Intel looks to sell Lynnfield chips early

Intel is looking into how the first versions of its Lynnfield processors ended up on sale in Taiwan several weeks before they were supposed to, preempting the company’s plans to roll out the new chips.

Lynnfield chips, which will be sold under the Core i5 and Core i7 brands, are versions of Intel’s Nehalem processor family designed for use in consumer desktops. The chips are meant to bring Nehalem from the high-end of the desktop PC market into the mainstream.

The release of the processors for sale to consumers was meant to happen on Sept. 8 but, in a rare example of Intel apparently losing control over its sales and distribution channel, the chips ended up on sale in Taiwanese shops last week.

Intel initially declined to comment on early sales of the chips, saying it wouldn’t discuss unannounced products. Now the company says it’s investigating what happened in an effort to determine who was responsible and perhaps stem the flow of chips into shops ahead of the scheduled launch on Sept. 8.

“We are looking into the situation,” said Barry Sum, an Intel spokesman.

The first Lynnfield chips and motherboards began flowing into the Taiwanese channel earlier this month as planned, around the same time that Intel held a series of training sessions on the new chips for its channel partners, who were bound by nondisclosure agreements. However, the new chips along with motherboards fitted out with Intel’s P55 chipset began to appear on sale at a large number of smaller computer shops at Taipei’s Guanghua computer market.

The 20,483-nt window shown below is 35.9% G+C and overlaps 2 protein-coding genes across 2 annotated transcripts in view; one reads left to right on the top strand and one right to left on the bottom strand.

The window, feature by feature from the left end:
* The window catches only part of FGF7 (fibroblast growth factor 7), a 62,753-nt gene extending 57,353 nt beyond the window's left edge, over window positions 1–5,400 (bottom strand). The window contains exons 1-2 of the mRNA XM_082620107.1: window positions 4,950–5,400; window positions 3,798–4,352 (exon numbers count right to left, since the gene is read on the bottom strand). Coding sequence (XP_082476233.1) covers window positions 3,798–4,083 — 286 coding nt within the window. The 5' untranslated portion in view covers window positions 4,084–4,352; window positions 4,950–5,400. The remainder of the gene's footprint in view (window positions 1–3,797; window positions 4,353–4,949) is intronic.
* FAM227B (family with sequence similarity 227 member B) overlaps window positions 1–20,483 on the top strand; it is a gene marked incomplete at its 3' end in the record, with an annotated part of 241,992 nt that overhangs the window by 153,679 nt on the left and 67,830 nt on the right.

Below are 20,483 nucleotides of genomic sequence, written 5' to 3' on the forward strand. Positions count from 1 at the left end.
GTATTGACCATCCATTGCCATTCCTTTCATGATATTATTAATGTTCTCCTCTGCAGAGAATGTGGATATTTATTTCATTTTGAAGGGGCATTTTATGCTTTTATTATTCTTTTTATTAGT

It’s not immediately clear who was responsible for putting the chips on sale early. The wide availability of the processors and the fact that motherboards that support the chips are on sale from different vendors, including Asustek Computer and Gigabyte Technology, suggests that no single company may be responsible.

One possibility is that the companies now selling the chips — which were originally scheduled for a July launch — decided that any Intel response would be outweighed by the benefits tapping into demand for faster chips and beating their competitors to market. Demand for new computers has been sluggish in recent months, and hardware makers and distributors may have seen an opportunity to bring in customers by putting the chips on sale early.

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